Have you ever gone to a stock photography site to find an image of a woman for an ad? If you are like me, after about an hour you lose your will to live.
Here’s a recent example:
I was looking for a 30-something woman in workout clothes standing in a confident position. Not sexy, not in a revealing top, just attractive and confident, hands on her hips, facing the camera. I used terms like “woman workout.” You would think I would have hundreds of good choices.
I found exactly 2 barely usable images.
Sadly, this is not an isolated incident. Trying to find contemporary, non-stereotypical, non-sexualized or non-frivolous images of women in stock photography is ridiculously hard.
LeanIn.org and Getty offer new images of women
So you can imagine my excitement when I read in the New York Times that LeanIn.org, Sherly Sandberg’s organization, and Getty Images are pairing up to change women’s portrayal in stock photography.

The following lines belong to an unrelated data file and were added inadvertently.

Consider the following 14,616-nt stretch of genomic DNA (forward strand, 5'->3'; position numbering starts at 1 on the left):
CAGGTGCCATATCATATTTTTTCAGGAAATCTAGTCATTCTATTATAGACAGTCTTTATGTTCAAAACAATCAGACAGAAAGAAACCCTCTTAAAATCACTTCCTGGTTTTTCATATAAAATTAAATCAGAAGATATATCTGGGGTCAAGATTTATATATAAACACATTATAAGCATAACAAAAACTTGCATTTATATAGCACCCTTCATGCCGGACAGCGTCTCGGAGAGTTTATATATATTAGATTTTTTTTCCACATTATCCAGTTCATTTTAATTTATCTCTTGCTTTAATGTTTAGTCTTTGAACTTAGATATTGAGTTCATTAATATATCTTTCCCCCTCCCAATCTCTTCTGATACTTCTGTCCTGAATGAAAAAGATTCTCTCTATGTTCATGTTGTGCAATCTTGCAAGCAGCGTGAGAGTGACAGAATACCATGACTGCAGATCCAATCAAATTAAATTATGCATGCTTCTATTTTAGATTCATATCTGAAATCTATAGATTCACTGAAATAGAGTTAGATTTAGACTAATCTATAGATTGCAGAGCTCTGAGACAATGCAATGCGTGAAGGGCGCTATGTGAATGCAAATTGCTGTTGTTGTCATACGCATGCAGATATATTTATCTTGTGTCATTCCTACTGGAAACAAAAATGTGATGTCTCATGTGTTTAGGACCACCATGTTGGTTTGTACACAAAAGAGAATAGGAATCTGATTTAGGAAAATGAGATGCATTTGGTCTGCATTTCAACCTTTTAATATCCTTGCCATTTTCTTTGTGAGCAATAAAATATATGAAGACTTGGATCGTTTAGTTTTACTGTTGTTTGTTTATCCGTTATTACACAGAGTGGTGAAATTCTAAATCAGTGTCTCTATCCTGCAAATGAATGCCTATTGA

To try to remedy the problem, Ms. Sandberg’s nonprofit organization, LeanIn.org, is to announce on Monday a partnership with Getty Images, one of the biggest providers of stock photography, to offer a special collection of images that it says represent women and families in more empowering ways.
“When we see images of women and girls and men, they often fall into the stereotypes that we’re trying to overcome, and you can’t be what you can’t see,” Ms. Sandberg said in an interview.
The new library of photos shows professional women as surgeons, painters, bakers, soldiers and hunters. There are girls riding skateboards, women lifting weights and fathers changing babies’ diapers. Women in offices wear contemporary clothes and hairstyles and hold tablets or smartphones — a far cry from the typical stock photos of women in 1980s power suits with a briefcase.
You can go see the Lean In collection of images here. You’ll find more authentic images of women and men.
This is a positive move forward not only for marketers, but for women in general.
“One of the quickest ways to make people think differently about something is to change the visuals around it,” said Cindy Gallop, who started the United States branch of Bartle Bogle Hegarty, the advertising agency. “The thing about these images is they work on an unconscious level to reinforce what people think people should be like.”
Here’s hoping my future stock photo searches will be far more successful and uplifting.